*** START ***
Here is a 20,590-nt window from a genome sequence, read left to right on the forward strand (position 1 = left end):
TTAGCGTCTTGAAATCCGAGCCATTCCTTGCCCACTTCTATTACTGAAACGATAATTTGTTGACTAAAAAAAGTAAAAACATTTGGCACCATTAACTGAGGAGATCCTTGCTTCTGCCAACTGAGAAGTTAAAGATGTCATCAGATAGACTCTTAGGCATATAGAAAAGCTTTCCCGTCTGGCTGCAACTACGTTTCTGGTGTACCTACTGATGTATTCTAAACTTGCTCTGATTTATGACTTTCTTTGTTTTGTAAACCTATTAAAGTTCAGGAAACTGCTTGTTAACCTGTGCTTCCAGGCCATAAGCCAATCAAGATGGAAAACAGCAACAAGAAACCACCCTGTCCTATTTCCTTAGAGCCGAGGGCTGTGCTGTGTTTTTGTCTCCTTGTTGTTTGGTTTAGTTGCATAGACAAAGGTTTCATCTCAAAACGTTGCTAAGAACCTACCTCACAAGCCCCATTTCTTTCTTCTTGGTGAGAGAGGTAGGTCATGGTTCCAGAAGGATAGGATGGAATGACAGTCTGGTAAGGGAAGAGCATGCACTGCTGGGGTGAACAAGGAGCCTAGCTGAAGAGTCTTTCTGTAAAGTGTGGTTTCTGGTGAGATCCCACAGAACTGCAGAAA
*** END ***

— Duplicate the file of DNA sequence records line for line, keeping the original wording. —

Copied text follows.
Here is a 20,590-nt window from a genome sequence, read left to right on the forward strand (position 1 = left end):
TTAGCGTCTTGAAATCCGAGCCATTCCTTGCCCACTTCTATTACTGAAACGATAATTTGTTGACTAAAAAAAGTAAAAACATTTGGCACCATTAACTGAGGAGATCCTTGCTTCTGCCAACTGAGAAGTTAAAGATGTCATCAGATAGACTCTTAGGCATATAGAAAAGCTTTCCCGTCTGGCTGCAACTACGTTTCTGGTGTACCTACTGATGTATTCTAAACTTGCTCTGATTTATGACTTTCTTTGTTTTGTAAACCTATTAAAGTTCAGGAAACTGCTTGTTAACCTGTGCTTCCAGGCCATAAGCCAATCAAGATGGAAAACAGCAACAAGAAACCACCCTGTCCTATTTCCTTAGAGCCGAGGGCTGTGCTGTGTTTTTGTCTCCTTGTTGTTTGGTTTAGTTGCATAGACAAAGGTTTCATCTCAAAACGTTGCTAAGAACCTACCTCACAAGCCCCATTTCTTTCTTCTTGGTGAGAGAGGTAGGTCATGGTTCCAGAAGGATAGGATGGAATGACAGTCTGGTAAGGGAAGAGCATGCACTGCTGGGGTGAACAAGGAGCCTAGCTGAAGAGTCTTTCTGTAAAGTGTGGTTTCTGGTGAGATCCCACAGAACTGCAGAAA